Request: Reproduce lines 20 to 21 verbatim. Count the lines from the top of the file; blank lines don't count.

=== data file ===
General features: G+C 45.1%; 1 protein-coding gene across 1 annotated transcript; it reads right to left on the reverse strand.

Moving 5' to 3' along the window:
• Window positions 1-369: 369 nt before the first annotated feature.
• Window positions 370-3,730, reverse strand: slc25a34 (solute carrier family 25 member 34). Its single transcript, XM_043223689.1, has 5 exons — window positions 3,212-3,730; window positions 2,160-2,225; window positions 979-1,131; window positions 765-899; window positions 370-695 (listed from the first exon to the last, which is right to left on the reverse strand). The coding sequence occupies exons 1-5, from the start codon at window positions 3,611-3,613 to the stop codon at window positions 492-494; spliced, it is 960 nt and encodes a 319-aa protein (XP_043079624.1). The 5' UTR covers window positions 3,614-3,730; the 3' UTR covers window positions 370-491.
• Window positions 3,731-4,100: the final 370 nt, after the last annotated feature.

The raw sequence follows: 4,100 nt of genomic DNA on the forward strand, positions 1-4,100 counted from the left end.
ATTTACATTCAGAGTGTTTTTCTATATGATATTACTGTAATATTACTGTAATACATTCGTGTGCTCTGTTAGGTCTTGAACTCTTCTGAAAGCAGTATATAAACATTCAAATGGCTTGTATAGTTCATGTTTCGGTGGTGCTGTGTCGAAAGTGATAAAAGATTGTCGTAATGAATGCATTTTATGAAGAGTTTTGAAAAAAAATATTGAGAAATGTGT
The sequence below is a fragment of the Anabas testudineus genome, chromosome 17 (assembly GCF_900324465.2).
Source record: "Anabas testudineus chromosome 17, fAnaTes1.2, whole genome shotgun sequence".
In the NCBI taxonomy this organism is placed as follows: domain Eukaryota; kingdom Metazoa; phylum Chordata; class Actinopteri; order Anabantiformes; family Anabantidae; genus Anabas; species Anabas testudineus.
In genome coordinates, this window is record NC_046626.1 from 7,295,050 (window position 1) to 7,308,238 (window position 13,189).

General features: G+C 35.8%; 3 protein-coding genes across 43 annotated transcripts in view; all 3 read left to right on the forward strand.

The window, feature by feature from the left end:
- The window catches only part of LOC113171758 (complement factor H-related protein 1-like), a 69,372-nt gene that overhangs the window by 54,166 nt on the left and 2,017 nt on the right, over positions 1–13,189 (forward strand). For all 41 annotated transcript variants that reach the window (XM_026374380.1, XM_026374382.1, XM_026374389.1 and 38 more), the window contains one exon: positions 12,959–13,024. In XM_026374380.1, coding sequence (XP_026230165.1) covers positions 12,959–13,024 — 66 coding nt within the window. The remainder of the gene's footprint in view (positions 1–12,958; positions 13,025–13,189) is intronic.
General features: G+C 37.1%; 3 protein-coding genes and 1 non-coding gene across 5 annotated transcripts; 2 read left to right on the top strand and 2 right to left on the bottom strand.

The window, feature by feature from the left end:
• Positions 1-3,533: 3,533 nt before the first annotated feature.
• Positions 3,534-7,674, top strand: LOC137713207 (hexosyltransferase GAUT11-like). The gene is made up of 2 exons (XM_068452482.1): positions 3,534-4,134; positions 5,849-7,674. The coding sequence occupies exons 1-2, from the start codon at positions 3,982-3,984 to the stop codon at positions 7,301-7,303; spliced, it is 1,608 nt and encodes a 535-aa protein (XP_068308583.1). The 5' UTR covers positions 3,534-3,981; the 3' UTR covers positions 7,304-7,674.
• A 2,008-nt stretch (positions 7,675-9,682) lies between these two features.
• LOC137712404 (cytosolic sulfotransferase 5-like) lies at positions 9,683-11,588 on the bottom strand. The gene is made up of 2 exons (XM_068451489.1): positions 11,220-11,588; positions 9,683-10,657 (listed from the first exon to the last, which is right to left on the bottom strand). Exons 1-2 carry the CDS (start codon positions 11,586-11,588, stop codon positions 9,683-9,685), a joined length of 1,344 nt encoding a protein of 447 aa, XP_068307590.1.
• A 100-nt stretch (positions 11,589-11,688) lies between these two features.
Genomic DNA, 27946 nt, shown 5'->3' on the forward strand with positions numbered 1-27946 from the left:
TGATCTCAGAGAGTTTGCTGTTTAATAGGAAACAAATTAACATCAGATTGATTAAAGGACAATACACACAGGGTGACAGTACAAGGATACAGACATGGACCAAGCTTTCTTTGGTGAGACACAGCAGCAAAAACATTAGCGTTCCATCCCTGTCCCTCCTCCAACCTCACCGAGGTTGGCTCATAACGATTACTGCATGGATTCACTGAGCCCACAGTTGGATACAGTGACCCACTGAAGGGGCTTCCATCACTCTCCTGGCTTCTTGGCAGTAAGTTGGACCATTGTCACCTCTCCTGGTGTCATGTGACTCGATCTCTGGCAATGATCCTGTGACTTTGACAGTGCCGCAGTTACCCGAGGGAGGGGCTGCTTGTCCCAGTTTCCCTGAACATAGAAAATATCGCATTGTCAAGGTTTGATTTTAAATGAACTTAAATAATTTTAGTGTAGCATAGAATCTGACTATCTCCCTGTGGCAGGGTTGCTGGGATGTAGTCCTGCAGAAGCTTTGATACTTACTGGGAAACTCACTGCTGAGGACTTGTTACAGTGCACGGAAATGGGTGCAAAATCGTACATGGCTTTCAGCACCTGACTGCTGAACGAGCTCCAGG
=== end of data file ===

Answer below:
• LOC137712404 (cytosolic sulfotransferase 5-like) lies at positions 9,683-11,588 on the bottom strand. The gene is made up of 2 exons (XM_068451489.1): positions 11,220-11,588; positions 9,683-10,657 (listed from the first exon to the last, which is right to left on the bottom strand). Exons 1-2 carry the CDS (start codon positions 11,586-11,588, stop codon positions 9,683-9,685), a joined length of 1,344 nt encoding a protein of 447 aa, XP_068307590.1.
• A 100-nt stretch (positions 11,589-11,688) lies between these two features.